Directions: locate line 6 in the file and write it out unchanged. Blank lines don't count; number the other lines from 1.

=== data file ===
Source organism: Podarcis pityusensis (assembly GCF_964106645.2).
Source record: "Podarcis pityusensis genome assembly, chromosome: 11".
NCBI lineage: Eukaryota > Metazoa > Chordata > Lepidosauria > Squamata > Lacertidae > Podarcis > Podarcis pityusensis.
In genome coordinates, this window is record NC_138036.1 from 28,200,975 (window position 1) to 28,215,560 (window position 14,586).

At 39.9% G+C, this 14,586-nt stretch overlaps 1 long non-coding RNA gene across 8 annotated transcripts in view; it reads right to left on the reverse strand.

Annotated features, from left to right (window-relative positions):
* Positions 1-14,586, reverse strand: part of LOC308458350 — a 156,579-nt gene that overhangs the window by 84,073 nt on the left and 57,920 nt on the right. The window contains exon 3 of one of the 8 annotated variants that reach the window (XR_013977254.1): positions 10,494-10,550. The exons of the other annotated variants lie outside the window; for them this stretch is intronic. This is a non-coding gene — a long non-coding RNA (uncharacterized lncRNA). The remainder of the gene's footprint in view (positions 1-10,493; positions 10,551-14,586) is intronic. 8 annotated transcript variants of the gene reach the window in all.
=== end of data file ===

Annotated features, from left to right (window-relative positions):